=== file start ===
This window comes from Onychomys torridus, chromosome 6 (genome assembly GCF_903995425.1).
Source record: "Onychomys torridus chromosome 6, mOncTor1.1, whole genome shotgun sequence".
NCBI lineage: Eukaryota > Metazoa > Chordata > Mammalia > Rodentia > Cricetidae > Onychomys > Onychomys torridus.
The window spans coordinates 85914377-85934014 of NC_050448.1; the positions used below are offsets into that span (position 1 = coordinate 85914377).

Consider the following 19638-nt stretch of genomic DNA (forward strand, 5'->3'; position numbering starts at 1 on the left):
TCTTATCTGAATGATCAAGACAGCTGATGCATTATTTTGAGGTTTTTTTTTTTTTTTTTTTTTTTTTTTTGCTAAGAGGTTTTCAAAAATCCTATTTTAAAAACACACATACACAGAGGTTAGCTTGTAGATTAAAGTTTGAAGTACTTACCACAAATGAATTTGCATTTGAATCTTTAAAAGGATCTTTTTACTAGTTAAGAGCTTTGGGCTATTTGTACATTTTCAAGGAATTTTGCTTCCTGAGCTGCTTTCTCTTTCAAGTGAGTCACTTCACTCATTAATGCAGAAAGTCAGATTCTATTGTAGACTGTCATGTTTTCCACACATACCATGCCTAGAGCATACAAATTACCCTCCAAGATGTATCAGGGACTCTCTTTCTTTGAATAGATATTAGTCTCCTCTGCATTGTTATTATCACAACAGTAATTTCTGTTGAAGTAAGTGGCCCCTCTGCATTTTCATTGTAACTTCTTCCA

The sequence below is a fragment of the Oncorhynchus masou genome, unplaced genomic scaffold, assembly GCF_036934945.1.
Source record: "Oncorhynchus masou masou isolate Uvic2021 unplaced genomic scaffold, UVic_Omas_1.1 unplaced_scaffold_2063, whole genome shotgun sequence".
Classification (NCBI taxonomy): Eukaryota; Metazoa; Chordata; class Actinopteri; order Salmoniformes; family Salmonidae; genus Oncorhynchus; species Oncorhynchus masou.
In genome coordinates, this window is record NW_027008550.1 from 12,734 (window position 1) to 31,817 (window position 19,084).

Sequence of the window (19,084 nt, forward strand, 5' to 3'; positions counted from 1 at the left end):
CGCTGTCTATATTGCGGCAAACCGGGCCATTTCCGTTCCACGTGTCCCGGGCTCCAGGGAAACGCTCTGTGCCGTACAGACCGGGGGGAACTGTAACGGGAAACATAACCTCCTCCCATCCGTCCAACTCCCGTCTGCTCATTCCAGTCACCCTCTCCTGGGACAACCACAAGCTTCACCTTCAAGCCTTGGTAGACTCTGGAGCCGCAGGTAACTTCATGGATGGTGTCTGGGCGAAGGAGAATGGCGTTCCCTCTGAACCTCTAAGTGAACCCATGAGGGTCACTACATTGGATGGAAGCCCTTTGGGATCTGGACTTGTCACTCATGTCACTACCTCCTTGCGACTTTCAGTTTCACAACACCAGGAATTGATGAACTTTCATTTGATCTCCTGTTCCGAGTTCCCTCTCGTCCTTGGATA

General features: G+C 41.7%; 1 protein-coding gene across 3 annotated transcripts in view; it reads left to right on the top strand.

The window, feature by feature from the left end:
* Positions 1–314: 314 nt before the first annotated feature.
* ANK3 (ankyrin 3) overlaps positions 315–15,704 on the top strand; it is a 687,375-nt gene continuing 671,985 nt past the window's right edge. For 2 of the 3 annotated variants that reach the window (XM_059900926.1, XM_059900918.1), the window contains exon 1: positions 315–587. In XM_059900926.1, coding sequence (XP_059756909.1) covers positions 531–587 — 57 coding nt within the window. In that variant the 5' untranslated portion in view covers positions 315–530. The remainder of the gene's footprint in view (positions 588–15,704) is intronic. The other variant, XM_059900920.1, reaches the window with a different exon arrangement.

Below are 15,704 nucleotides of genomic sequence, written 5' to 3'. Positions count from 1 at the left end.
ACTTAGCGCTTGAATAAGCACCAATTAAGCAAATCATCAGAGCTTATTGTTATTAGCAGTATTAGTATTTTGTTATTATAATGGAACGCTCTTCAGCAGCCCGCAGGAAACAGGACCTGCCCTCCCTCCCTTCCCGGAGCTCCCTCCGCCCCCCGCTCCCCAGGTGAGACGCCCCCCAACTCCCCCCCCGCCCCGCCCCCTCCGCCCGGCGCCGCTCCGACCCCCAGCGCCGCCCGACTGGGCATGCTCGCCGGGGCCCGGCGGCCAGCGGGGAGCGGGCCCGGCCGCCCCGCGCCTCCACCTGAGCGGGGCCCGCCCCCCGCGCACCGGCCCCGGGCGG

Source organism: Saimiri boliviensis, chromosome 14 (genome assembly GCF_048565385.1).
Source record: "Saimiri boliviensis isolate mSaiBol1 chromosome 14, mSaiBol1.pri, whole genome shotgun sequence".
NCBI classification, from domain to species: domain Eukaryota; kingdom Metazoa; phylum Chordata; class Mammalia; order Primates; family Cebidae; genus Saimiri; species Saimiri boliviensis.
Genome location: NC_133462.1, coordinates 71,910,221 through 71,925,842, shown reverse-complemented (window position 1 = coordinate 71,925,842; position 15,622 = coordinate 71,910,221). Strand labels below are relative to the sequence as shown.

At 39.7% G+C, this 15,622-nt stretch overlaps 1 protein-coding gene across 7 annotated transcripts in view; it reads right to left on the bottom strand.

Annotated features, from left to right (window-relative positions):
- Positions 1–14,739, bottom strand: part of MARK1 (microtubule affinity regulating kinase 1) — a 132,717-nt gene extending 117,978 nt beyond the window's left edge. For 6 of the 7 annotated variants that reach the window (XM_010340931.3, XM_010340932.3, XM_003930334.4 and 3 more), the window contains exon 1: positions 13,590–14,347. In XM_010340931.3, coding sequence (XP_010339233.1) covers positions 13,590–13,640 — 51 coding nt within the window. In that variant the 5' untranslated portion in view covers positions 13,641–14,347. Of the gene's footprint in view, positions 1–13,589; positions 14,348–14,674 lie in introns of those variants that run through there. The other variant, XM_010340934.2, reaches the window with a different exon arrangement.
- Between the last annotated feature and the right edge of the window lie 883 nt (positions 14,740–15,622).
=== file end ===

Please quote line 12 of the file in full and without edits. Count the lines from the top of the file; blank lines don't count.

CGCTGTCTATATTGCGGCAAACCGGGCCATTTCCGTTCCACGTGTCCCGGGCTCCAGGGAAACGCTCTGTGCCGTACAGACCGGGGGGAACTGTAACGGGAAACATAACCTCCTCCCATCCGTCCAACTCCCGTCTGCTCATTCCAGTCACCCTCTCCTGGGACAACCACAAGCTTCACCTTCAAGCCTTGGTAGACTCTGGAGCCGCAGGTAACTTCATGGATGGTGTCTGGGCGAAGGAGAATGGCGTTCCCTCTGAACCTCTAAGTGAACCCATGAGGGTCACTACATTGGATGGAAGCCCTTTGGGATCTGGACTTGTCACTCATGTCACTACCTCCTTGCGACTTTCAGTTTCACAACACCAGGAATTGATGAACTTTCATTTGATCTCCTGTTCCGAGTTCCCTCTCGTCCTTGGATA